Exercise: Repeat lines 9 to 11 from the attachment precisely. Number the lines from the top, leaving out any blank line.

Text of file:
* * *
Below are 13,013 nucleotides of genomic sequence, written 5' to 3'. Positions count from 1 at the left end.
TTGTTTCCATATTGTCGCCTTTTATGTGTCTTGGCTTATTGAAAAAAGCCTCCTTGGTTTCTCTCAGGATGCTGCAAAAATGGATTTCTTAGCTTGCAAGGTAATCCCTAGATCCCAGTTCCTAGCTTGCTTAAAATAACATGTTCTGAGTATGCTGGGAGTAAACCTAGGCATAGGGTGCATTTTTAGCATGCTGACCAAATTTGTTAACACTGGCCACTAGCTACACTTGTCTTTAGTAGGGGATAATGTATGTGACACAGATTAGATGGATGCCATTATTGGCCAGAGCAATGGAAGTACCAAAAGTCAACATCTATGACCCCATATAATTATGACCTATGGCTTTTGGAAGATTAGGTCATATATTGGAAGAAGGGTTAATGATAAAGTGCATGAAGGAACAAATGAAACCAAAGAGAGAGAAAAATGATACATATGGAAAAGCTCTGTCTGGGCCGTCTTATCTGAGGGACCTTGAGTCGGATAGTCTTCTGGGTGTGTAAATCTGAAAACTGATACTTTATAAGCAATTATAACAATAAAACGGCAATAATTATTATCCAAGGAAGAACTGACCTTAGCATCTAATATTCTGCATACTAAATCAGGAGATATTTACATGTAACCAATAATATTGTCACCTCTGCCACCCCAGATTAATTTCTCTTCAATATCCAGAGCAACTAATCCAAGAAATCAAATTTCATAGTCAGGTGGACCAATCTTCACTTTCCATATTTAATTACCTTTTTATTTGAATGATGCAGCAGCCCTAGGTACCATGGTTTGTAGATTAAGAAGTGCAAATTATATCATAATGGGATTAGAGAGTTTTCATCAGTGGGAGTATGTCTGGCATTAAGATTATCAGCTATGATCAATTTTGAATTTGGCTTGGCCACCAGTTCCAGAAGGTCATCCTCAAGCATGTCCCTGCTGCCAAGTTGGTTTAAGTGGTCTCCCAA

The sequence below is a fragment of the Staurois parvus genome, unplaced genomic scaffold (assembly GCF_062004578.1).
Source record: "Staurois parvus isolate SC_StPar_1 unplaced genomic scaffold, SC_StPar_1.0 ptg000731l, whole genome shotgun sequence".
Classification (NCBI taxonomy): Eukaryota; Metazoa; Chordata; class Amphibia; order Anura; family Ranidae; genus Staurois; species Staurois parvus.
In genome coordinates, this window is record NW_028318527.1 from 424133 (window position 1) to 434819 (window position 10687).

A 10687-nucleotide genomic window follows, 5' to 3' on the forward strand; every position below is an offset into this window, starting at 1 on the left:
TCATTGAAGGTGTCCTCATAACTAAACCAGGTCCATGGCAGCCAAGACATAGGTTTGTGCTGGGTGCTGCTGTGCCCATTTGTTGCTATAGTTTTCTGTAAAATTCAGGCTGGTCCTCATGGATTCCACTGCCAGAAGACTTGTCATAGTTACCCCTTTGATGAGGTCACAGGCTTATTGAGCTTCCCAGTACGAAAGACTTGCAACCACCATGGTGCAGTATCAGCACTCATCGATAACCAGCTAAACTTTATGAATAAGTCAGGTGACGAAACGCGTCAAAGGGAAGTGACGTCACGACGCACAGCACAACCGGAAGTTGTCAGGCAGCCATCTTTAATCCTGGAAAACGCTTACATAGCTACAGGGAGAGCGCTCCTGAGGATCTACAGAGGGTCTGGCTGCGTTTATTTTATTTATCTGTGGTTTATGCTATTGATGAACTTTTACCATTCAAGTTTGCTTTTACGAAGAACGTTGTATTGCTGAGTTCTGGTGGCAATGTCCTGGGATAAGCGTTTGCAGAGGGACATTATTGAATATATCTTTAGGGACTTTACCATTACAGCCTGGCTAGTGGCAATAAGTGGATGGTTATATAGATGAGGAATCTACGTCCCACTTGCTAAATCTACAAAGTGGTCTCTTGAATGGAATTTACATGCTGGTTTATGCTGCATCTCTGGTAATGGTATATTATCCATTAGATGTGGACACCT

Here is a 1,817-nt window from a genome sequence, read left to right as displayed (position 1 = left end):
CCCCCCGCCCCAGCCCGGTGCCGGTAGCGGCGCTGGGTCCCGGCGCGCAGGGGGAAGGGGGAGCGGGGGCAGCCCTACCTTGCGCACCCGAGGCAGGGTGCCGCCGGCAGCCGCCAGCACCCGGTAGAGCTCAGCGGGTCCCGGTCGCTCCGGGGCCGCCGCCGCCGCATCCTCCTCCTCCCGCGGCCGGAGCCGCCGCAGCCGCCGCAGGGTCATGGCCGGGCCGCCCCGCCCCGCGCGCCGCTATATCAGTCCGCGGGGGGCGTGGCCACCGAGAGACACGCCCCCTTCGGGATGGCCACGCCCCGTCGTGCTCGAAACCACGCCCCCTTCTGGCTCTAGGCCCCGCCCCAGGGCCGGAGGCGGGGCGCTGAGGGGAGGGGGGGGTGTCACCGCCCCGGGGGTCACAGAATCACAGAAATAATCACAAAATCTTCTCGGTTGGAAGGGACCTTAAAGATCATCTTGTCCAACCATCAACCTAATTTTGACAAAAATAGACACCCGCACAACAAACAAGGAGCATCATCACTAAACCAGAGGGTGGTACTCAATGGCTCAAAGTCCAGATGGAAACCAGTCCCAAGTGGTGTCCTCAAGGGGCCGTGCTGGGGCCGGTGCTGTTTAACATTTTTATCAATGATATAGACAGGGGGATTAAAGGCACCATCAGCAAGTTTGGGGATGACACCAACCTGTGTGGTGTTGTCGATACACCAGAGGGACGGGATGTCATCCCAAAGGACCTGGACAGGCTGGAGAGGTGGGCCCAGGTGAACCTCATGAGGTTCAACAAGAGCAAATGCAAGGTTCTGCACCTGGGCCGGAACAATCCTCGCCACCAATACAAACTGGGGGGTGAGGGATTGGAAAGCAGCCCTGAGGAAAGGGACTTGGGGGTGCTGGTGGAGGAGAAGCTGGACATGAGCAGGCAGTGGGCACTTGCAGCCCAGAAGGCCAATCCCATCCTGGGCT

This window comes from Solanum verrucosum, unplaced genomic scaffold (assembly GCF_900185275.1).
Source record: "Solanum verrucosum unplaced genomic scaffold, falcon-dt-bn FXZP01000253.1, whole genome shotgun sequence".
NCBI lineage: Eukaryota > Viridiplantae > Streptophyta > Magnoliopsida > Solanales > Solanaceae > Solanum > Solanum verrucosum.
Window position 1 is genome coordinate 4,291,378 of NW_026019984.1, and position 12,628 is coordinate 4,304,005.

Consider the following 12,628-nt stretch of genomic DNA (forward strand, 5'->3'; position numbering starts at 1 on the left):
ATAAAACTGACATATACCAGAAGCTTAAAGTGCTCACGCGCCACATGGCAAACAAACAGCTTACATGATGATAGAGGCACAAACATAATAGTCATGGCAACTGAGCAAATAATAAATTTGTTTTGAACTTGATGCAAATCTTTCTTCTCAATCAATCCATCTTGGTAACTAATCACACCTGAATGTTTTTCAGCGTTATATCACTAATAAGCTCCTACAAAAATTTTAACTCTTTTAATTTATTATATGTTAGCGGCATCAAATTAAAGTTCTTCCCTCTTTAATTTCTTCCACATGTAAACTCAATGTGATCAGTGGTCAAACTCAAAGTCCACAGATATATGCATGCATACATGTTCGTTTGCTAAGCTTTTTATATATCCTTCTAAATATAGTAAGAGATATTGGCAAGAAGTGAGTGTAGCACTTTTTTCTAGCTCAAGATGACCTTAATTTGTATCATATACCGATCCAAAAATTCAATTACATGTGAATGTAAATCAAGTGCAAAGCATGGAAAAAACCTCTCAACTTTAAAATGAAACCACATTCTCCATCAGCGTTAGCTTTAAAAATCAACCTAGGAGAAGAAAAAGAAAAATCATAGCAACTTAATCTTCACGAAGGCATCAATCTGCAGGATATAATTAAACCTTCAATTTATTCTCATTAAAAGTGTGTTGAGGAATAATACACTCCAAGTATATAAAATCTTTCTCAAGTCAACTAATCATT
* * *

Here is a 1,817-nt window from a genome sequence, read left to right as displayed (position 1 = left end):
CCCCCCGCCCCAGCCCGGTGCCGGTAGCGGCGCTGGGTCCCGGCGCGCAGGGGGAAGGGGGAGCGGGGGCAGCCCTACCTTGCGCACCCGAGGCAGGGTGCCGCCGGCAGCCGCCAGCACCCGGTAGAGCTCAGCGGGTCCCGGTCGCTCCGGGGCCGCCGCCGCCGCATCCTCCTCCTCCCGCGGCCGGAGCCGCCGCAGCCGCCGCAGGGTCATGGCCGGGCCGCCCCGCCCCGCGCGCCGCTATATCAGTCCGCGGGGGGCGTGGCCACCGAGAGACACGCCCCCTTCGGGATGGCCACGCCCCGTCGTGCTCGAAACCACGCCCCCTTCTGGCTCTAGGCCCCGCCCCAGGGCCGGAGGCGGGGCGCTGAGGGGAGGGGGGGGTGTCACCGCCCCGGGGGTCACAGAATCACAGAAATAATCACAAAATCTTCTCGGTTGGAAGGGACCTTAAAGATCATCTTGTCCAACCATCAACCTAATTTTGACAAAAATAGACACCCGCACAACAAACAAGGAGCATCATCACTAAACCAGAGGGTGGTACTCAATGGCTCAAAGTCCAGATGGAAACCAGTCCCAAGTGGTGTCCTCAAGGGGCCGTGCTGGGGCCGGTGCTGTTTAACATTTTTATCAATGATATAGACAGGGGGATTAAAGGCACCATCAGCAAGTTTGGGGATGACACCAACCTGTGTGGTGTTGTCGATACACCAGAGGGACGGGATGTCATCCCAAAGGACCTGGACAGGCTGGAGAGGTGGGCCCAGGTGAACCTCATGAGGTTCAACAAGAGCAAATGCAAGGTTCTGCACCTGGGCCGGAACAATCCTCGCCACCAATACAAACTGGGGGGTGAGGGATTGGAAAGCAGCCCTGAGGAAAGGGACTTGGGGGTGCTGGTGGAGGAGAAGCTGGACATGAGCAGGCAGTGGGCACTTGCAGCCCAGAAGGCCAATCCCATCCTGGGCT

This window comes from Solanum verrucosum, unplaced genomic scaffold (assembly GCF_900185275.1).